Surabhi Dixit and Deepak Singla* Pages 303 - 310 ( 8 )
Background: Discovery of apicoplast as a drug target offers a new direction in the development of novel anti-malarial compounds, especially against the drug-resistant strains. Drugs such as azithromycin were reported to block the apicoplast development that leads to unusual phenotypes affecting the parasite. This phenomenon suggests that identification of new apicoplast inhibitors will aid in the anti-malarial drug discovery. Therefore, in this study, we developed a computational model to predict apicoplast inhibitors by applying state-of-the-art machine learning techniques.
Methods: We have used two high-throughput chemical screening data (AID-504850, AID-504848) from PubChem BioAssay database and applied machine learning techniques. The performance of the models were assessed on various types of binary fingerprints.
Results: In this study, we developed a robust computational algorithm for the prediction of apicoplast inhibition. We observed 73.7% sensitivity and 84% specificity along with 81.4% accuracy rate only on 41 PubChem fingerprints on 48 hrs dataset. Similarly, an accuracy rate of 75.8% was observed for 96 hrs dataset. Additionally, we observed that our model has ~70% positive prediction rate on the independent dataset obtained from ChEMBL-NTD database. Furthermore, the fingerprint analysis suggested that compounds with at least one heteroatom containing hexagonal ring would most likely belong to the antimalarial category as compared to simple aliphatic compounds. We also observed that aromatic compounds with oxygen and chlorine atoms were preferred in inhibitors class as compared to sulphur. Additionally, the compounds with average molecular weight >380Da and XlogP>4 were most likely to belong to the inhibitor category.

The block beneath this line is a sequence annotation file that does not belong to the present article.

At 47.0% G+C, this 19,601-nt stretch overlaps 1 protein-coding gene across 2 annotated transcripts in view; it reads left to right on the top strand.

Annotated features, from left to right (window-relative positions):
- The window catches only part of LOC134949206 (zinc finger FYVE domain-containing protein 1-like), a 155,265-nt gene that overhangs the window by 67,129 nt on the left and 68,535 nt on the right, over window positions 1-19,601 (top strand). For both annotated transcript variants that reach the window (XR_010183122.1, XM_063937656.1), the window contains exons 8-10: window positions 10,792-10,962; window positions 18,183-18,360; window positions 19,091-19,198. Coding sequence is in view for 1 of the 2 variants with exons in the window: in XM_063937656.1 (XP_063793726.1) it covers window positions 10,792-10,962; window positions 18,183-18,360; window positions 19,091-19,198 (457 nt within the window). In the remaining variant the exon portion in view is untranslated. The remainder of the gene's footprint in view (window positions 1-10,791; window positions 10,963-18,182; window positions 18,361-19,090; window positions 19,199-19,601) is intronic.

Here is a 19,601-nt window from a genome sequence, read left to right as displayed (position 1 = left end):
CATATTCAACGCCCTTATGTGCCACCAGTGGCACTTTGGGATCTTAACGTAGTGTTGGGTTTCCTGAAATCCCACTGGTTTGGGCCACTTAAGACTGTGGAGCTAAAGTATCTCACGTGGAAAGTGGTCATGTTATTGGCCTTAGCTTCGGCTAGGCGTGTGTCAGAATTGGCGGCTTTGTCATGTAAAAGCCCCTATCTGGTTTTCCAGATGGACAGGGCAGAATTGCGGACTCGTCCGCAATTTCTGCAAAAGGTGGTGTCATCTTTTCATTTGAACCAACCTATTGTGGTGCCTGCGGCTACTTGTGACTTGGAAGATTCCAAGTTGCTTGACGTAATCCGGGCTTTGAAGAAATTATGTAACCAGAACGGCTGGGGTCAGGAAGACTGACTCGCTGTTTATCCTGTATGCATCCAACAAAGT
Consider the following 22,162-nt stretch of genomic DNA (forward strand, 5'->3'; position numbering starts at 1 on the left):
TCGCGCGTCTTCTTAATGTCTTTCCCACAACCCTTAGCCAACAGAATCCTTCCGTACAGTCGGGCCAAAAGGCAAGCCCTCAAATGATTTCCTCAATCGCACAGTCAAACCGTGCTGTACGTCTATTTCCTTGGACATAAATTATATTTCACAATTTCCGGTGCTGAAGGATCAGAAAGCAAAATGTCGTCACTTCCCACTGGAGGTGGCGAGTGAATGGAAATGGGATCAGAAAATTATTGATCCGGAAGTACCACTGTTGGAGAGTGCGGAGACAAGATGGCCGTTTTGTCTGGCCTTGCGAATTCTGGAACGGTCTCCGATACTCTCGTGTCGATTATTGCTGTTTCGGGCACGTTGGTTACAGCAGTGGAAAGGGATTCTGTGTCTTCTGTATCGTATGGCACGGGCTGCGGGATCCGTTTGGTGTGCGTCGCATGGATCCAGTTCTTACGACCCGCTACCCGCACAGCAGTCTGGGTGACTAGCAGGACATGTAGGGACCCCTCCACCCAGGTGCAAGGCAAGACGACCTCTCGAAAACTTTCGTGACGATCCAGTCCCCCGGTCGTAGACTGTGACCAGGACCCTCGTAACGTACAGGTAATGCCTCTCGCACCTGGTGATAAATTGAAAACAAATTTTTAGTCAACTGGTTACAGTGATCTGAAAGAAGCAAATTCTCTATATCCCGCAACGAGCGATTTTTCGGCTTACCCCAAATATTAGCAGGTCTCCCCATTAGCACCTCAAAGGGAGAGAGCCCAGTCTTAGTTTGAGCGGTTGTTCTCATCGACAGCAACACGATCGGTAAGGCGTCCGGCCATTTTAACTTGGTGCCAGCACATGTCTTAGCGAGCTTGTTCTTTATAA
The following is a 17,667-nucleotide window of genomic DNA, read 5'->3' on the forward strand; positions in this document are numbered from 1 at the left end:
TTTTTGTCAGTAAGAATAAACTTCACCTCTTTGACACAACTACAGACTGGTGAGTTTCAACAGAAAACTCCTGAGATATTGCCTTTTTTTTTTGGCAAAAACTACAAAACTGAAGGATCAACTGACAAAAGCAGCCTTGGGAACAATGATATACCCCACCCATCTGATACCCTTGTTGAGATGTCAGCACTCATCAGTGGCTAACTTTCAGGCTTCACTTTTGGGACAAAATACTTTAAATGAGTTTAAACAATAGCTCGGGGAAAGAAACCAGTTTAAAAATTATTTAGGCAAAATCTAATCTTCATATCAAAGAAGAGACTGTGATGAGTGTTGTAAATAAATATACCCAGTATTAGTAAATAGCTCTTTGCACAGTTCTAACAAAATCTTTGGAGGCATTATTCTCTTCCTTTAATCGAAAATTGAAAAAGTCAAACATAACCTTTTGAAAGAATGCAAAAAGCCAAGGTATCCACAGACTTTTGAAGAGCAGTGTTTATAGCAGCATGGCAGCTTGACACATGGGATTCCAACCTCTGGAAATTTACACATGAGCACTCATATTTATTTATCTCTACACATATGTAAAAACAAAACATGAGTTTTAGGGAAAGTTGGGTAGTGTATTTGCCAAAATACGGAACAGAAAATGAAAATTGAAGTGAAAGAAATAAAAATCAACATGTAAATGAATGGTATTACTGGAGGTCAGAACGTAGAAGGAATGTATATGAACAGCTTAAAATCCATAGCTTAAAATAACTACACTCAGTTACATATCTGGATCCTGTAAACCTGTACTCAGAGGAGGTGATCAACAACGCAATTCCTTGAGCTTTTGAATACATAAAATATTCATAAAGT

Conclusion: This study highlighted the significance of simple interpretable molecular properties along with some preferred substructure in designing the novel anti-malarial compounds. In addition to that, robustness and accuracy of models developed in the present work could be utilized to screen a large chemical library. Based on this study, we developed freely available software at http://deepaklab. com/capi. This study would provide the best alternative for searching the novel apicoplast inhibitors against Plasmodium.
Plasmodium, QSAR, machine learning, classification, inhibitor, virtual screening, apicoplast.
Infectious Diseases Laboratory, National Institute of Immunology, New Delhi, Centre for Agricultural Bioinformatics, Indian Agricultural Statistics Research Institute, Library Avenue, PUSA, New Delhi